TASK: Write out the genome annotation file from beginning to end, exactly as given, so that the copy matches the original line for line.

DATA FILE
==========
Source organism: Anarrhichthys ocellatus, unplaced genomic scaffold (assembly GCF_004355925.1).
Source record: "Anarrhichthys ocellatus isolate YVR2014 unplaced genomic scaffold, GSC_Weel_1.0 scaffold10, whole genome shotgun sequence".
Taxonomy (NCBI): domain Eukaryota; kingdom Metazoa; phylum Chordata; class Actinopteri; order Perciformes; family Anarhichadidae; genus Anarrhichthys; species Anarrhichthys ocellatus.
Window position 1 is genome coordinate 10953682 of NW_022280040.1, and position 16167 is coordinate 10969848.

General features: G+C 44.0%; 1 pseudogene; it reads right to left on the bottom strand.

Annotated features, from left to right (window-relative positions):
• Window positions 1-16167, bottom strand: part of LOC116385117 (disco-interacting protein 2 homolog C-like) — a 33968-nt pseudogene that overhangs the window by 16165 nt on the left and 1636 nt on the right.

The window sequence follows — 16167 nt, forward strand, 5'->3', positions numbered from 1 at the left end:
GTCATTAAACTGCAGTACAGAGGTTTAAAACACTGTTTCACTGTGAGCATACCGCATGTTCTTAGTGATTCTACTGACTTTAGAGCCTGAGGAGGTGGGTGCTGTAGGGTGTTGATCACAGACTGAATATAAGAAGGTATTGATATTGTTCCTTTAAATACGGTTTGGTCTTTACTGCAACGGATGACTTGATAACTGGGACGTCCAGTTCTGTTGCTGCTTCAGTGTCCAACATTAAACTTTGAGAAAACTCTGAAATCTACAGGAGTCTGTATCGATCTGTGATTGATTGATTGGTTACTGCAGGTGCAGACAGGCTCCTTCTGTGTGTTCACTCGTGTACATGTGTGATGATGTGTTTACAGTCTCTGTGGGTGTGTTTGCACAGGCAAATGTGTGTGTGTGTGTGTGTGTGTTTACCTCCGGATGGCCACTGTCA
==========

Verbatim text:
Source organism: Anarrhichthys ocellatus, unplaced genomic scaffold (assembly GCF_004355925.1).
Source record: "Anarrhichthys ocellatus isolate YVR2014 unplaced genomic scaffold, GSC_Weel_1.0 scaffold10, whole genome shotgun sequence".
Taxonomy (NCBI): domain Eukaryota; kingdom Metazoa; phylum Chordata; class Actinopteri; order Perciformes; family Anarhichadidae; genus Anarrhichthys; species Anarrhichthys ocellatus.
Window position 1 is genome coordinate 10953682 of NW_022280040.1, and position 16167 is coordinate 10969848.

General features: G+C 44.0%; 1 pseudogene; it reads right to left on the bottom strand.

Annotated features, from left to right (window-relative positions):
• Window positions 1-16167, bottom strand: part of LOC116385117 (disco-interacting protein 2 homolog C-like) — a 33968-nt pseudogene that overhangs the window by 16165 nt on the left and 1636 nt on the right.

The window sequence follows — 16167 nt, forward strand, 5'->3', positions numbered from 1 at the left end:
GTCATTAAACTGCAGTACAGAGGTTTAAAACACTGTTTCACTGTGAGCATACCGCATGTTCTTAGTGATTCTACTGACTTTAGAGCCTGAGGAGGTGGGTGCTGTAGGGTGTTGATCACAGACTGAATATAAGAAGGTATTGATATTGTTCCTTTAAATACGGTTTGGTCTTTACTGCAACGGATGACTTGATAACTGGGACGTCCAGTTCTGTTGCTGCTTCAGTGTCCAACATTAAACTTTGAGAAAACTCTGAAATCTACAGGAGTCTGTATCGATCTGTGATTGATTGATTGGTTACTGCAGGTGCAGACAGGCTCCTTCTGTGTGTTCACTCGTGTACATGTGTGATGATGTGTTTACAGTCTCTGTGGGTGTGTTTGCACAGGCAAATGTGTGTGTGTGTGTGTGTGTGTTTACCTCCGGATGGCCACTGTCA